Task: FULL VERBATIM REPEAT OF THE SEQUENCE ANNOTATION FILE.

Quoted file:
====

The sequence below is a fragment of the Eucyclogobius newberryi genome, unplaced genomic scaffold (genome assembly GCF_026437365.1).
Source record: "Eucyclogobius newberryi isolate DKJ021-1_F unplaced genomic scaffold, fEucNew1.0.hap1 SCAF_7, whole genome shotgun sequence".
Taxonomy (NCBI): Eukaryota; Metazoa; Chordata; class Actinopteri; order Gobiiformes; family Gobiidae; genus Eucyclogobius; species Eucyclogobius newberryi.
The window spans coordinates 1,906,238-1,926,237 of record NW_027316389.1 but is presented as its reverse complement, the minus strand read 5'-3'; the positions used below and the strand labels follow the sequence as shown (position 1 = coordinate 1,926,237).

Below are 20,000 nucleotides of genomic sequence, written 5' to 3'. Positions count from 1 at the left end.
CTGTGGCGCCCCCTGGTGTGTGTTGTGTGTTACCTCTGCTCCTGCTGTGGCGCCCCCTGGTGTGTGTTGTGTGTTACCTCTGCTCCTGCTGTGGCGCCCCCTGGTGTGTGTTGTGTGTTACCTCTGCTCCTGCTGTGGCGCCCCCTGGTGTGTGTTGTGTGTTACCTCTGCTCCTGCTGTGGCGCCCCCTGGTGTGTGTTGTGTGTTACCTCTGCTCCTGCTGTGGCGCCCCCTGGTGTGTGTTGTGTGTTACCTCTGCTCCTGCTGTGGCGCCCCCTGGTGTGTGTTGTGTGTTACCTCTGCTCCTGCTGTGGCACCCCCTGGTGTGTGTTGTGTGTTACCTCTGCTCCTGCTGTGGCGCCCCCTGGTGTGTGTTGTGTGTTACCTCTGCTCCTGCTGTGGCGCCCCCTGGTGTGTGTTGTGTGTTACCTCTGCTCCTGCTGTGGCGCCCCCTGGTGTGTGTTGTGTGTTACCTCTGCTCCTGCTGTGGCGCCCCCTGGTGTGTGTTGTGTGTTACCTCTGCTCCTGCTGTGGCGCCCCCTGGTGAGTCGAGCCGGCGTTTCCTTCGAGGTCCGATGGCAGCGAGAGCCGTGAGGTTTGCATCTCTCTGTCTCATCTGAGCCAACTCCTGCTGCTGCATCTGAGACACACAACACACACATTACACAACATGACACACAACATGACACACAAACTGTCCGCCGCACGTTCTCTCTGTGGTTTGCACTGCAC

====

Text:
The sequence below is a fragment of the Eucyclogobius newberryi genome, unplaced genomic scaffold (genome assembly GCF_026437365.1).
Source record: "Eucyclogobius newberryi isolate DKJ021-1_F unplaced genomic scaffold, fEucNew1.0.hap1 SCAF_7, whole genome shotgun sequence".
Taxonomy (NCBI): Eukaryota; Metazoa; Chordata; class Actinopteri; order Gobiiformes; family Gobiidae; genus Eucyclogobius; species Eucyclogobius newberryi.
The window spans coordinates 1,906,238-1,926,237 of record NW_027316389.1 but is presented as its reverse complement, the minus strand read 5'-3'; the positions used below and the strand labels follow the sequence as shown (position 1 = coordinate 1,926,237).

Below are 20,000 nucleotides of genomic sequence, written 5' to 3'. Positions count from 1 at the left end.
CTGTGGCGCCCCCTGGTGTGTGTTGTGTGTTACCTCTGCTCCTGCTGTGGCGCCCCCTGGTGTGTGTTGTGTGTTACCTCTGCTCCTGCTGTGGCGCCCCCTGGTGTGTGTTGTGTGTTACCTCTGCTCCTGCTGTGGCGCCCCCTGGTGTGTGTTGTGTGTTACCTCTGCTCCTGCTGTGGCGCCCCCTGGTGTGTGTTGTGTGTTACCTCTGCTCCTGCTGTGGCGCCCCCTGGTGTGTGTTGTGTGTTACCTCTGCTCCTGCTGTGGCGCCCCCTGGTGTGTGTTGTGTGTTACCTCTGCTCCTGCTGTGGCACCCCCTGGTGTGTGTTGTGTGTTACCTCTGCTCCTGCTGTGGCGCCCCCTGGTGTGTGTTGTGTGTTACCTCTGCTCCTGCTGTGGCGCCCCCTGGTGTGTGTTGTGTGTTACCTCTGCTCCTGCTGTGGCGCCCCCTGGTGTGTGTTGTGTGTTACCTCTGCTCCTGCTGTGGCGCCCCCTGGTGTGTGTTGTGTGTTACCTCTGCTCCTGCTGTGGCGCCCCCTGGTGAGTCGAGCCGGCGTTTCCTTCGAGGTCCGATGGCAGCGAGAGCCGTGAGGTTTGCATCTCTCTGTCTCATCTGAGCCAACTCCTGCTGCTGCATCTGAGACACACAACACACACATTACACAACATGACACACAACATGACACACAAACTGTCCGCCGCACGTTCTCTCTGTGGTTTGCACTGCAC